Tuesday, 31 January 2012

There are alternatives - dairy free milk substitutes

So you can't have milk, but you might still want your morning breakfast cereal or something with your cuppa. Well there's no need for complete despair, there are alternatives! 

One of the main things to consider is the age of the individual involved. Some milk substitutes aren't suitable before the age of six months, two, three or even four years, so you need to read your labels carefully. 

Baby's choice:1+ by Alpro
You might also want to bear in mind whether your milk substitute needs to be enriched with certain vitamins. If, for example, you want your milk substitute to perform the same kind of role that normal milk would previously have carried out for you (by providing a considerable amount of your daily calcium allowance) you need to check the label. Most do, but organic versions won't, because they cannot call themselves organic, if they have added anything into the mix. 

Some also have vitamin D added. It is vital for your body to get enough vitamin D, in order to absorb calcium, so it could be worthwhile to make sure your milk substitute contains vitamin D as well. Some also have B vitamins, and so it goes on...

The good news is that there are all kinds of milk substitutes these days. The problem is that the choice could be bewildering, so let's take a look at the options:

Soya Milk
Perhaps most widely known and available - often offered in coffee shops etc. no good, however, if, like me, you have an intolerance to soya milk. Many people who can't have milk also have problems with soya. There is also some question mark over the use of soya by those who are pregnant or infants - soya contains a plant form of oestrogen, which it is thought might cause some kind of hormonal effect. More worrying for boys than girls apparently, but there nonetheless.

There are other associated risks, but reading around, it's tricky sorting out the fact from (quite frankly) the fanciful. The following article, from the BDA, is quite a helpful read.

One thing that does seem to be agreed upon, is that soya is not deemed suitable for children under the age of six months. Alpro produce a junior version (suitable from one year) that we now use for 'Baby'. This is the medical profession's preferred option for young children under the age of two, unless they are intolerant/allergic to soya. This is because it has the right amount of calories and additional vitamins, that are needed by very young children.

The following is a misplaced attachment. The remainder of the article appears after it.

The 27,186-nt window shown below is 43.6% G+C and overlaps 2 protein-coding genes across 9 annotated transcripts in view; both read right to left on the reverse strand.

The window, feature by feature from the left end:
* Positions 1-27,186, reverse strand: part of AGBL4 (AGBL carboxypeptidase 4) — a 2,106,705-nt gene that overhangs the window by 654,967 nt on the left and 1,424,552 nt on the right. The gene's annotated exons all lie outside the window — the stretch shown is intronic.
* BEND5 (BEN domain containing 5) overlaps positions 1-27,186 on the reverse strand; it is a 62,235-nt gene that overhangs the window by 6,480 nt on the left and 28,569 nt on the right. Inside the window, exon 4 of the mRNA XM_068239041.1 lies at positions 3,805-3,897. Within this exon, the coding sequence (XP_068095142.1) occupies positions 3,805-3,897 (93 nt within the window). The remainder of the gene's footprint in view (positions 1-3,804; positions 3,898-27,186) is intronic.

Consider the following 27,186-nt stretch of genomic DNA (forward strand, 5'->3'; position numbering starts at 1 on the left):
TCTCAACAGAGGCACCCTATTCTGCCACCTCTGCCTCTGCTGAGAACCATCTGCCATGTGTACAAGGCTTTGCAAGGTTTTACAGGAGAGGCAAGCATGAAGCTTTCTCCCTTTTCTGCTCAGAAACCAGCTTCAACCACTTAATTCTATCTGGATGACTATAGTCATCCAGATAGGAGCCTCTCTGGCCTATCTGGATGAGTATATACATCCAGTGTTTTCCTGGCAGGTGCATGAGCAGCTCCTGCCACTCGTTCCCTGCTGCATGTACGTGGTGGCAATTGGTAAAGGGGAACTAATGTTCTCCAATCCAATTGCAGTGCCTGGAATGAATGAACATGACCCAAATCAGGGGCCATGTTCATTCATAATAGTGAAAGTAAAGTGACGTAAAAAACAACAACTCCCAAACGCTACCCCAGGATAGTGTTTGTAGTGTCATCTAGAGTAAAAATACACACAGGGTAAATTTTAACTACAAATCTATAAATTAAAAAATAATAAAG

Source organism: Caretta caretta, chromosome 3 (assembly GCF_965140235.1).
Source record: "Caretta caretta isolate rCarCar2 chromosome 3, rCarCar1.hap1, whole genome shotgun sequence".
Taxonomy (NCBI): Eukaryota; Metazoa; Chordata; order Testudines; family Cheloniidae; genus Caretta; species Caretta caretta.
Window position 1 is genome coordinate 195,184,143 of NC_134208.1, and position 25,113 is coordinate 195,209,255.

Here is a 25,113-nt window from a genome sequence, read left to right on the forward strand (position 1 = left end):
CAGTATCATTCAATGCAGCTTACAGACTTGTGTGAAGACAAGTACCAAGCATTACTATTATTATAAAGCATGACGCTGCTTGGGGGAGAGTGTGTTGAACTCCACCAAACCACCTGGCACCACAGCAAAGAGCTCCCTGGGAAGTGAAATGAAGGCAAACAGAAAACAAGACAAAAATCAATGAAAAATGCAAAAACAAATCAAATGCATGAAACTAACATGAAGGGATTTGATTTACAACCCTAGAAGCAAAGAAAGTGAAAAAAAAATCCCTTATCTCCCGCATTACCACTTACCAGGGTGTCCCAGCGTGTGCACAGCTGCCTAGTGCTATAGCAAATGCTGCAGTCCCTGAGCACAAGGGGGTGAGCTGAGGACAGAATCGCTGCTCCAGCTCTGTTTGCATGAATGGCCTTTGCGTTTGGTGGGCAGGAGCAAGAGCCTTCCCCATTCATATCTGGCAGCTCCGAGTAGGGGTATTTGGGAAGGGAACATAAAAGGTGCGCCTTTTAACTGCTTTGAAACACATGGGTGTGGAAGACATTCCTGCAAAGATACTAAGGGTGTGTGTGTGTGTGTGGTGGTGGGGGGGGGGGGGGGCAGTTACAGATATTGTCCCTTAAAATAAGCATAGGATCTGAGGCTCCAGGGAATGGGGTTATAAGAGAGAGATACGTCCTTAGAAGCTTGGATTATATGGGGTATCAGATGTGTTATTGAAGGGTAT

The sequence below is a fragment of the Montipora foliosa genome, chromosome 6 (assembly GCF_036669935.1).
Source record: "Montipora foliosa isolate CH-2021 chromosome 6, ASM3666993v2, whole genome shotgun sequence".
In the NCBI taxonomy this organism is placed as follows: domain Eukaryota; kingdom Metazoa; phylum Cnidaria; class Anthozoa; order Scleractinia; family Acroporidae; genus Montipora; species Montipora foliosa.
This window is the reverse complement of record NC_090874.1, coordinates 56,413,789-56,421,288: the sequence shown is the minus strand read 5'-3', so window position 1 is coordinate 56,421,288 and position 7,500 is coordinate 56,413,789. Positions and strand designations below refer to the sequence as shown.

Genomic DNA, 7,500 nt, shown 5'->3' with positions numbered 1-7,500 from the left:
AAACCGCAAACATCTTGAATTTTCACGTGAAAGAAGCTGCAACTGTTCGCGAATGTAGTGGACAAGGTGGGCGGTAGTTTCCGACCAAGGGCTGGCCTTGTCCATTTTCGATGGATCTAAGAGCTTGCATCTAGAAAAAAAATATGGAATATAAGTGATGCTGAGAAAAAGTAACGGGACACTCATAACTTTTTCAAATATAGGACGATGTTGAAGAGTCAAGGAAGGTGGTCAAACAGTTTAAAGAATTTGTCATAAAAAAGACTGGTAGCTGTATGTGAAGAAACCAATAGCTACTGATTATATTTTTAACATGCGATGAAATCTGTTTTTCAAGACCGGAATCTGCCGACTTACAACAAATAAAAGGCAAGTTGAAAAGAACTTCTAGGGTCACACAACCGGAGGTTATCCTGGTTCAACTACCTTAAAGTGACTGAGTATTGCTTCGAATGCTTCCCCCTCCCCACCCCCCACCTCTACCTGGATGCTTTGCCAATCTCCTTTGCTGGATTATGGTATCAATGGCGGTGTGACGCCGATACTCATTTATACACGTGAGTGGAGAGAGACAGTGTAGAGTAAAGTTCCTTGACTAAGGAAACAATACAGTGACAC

One of the major advantages of soya, however, has to be, that (as it has been around so long, as a useful milk substitute) manufacturers have found ways of developing yoghurts, cheeses etc. made with soya. You can also get it in various flavours and in smaller cartons, which are good for carrying around. So if you can tolerate soya, and don't depend too much on it, it could be a good option.

Rice Milk
Personally I think rice milk has a nasty after taste. It is a popular alternative but not considered suitable for children below the age of four and a half (and therefore not suitable for those who are breastfeeding either). This is due to the fact that rice contains a certain level of arsenic!! The arsenic comes from the soil in which the rice is grown. Yet somehow rice is generally widely consumed and is still considered safe as a first food for babies!! Read this article by the Food Standards Agency, for official advice. And then the following article, by Foodsmatter, for a more interesting read!

For those who can have rice milk, as well as the larger cartons, it also comes in handy smaller lunchbox-sized versions, which are good for travelling. They also come in variety of flavours.

Almond Milk
One alternative that is becoming more and more popular, is almond milk. I really like almond milk. Almond is a good natural source of calcium, so it makes good sense. It's also an excellent source of vitamin E. The good news, for nut allergy sufferers, is that almonds are not nuts - they're drupes and are related to the peach!

Ecomil, Blue Diamond, Alpro, Dairy Free Dream, and Rude Health all make their own versions of almond milk, but Ecomil's, being organic will not have any extra vitamins beyond those which are naturally present in the almond itself because you can't add vitamins to an organic drink - it immediately invalidates its organic nature). Rude Health's version will not be suitable for anyone avoiding rice milk (see section below), as it contains 14% rice milk. This isn't a huge amount, so you might regard it as okay, but that's entirely up to you!